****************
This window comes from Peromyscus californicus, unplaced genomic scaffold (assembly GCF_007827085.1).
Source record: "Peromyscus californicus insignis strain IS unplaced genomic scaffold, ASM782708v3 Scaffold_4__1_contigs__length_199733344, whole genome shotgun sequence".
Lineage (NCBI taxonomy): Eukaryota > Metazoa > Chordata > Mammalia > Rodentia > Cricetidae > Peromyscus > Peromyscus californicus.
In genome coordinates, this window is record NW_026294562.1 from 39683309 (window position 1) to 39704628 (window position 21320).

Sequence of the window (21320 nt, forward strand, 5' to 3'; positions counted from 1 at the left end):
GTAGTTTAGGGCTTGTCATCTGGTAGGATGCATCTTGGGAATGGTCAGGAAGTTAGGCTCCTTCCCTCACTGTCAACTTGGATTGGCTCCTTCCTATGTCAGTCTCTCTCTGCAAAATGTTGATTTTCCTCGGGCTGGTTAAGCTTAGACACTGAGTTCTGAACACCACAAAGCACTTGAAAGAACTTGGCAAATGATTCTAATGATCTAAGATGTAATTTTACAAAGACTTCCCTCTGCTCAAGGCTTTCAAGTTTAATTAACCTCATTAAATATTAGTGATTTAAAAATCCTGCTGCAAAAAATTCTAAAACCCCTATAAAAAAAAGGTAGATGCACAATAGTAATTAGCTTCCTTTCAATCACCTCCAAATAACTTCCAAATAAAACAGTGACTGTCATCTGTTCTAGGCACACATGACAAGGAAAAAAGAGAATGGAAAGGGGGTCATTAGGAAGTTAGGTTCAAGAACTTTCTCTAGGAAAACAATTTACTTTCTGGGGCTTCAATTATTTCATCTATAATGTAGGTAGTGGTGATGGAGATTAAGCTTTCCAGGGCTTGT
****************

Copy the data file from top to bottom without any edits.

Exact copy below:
This window comes from Peromyscus californicus, unplaced genomic scaffold (assembly GCF_007827085.1).
Source record: "Peromyscus californicus insignis strain IS unplaced genomic scaffold, ASM782708v3 Scaffold_4__1_contigs__length_199733344, whole genome shotgun sequence".
Lineage (NCBI taxonomy): Eukaryota > Metazoa > Chordata > Mammalia > Rodentia > Cricetidae > Peromyscus > Peromyscus californicus.
In genome coordinates, this window is record NW_026294562.1 from 39683309 (window position 1) to 39704628 (window position 21320).

Sequence of the window (21320 nt, forward strand, 5' to 3'; positions counted from 1 at the left end):
GTAGTTTAGGGCTTGTCATCTGGTAGGATGCATCTTGGGAATGGTCAGGAAGTTAGGCTCCTTCCCTCACTGTCAACTTGGATTGGCTCCTTCCTATGTCAGTCTCTCTCTGCAAAATGTTGATTTTCCTCGGGCTGGTTAAGCTTAGACACTGAGTTCTGAACACCACAAAGCACTTGAAAGAACTTGGCAAATGATTCTAATGATCTAAGATGTAATTTTACAAAGACTTCCCTCTGCTCAAGGCTTTCAAGTTTAATTAACCTCATTAAATATTAGTGATTTAAAAATCCTGCTGCAAAAAATTCTAAAACCCCTATAAAAAAAAGGTAGATGCACAATAGTAATTAGCTTCCTTTCAATCACCTCCAAATAACTTCCAAATAAAACAGTGACTGTCATCTGTTCTAGGCACACATGACAAGGAAAAAAGAGAATGGAAAGGGGGTCATTAGGAAGTTAGGTTCAAGAACTTTCTCTAGGAAAACAATTTACTTTCTGGGGCTTCAATTATTTCATCTATAATGTAGGTAGTGGTGATGGAGATTAAGCTTTCCAGGGCTTGT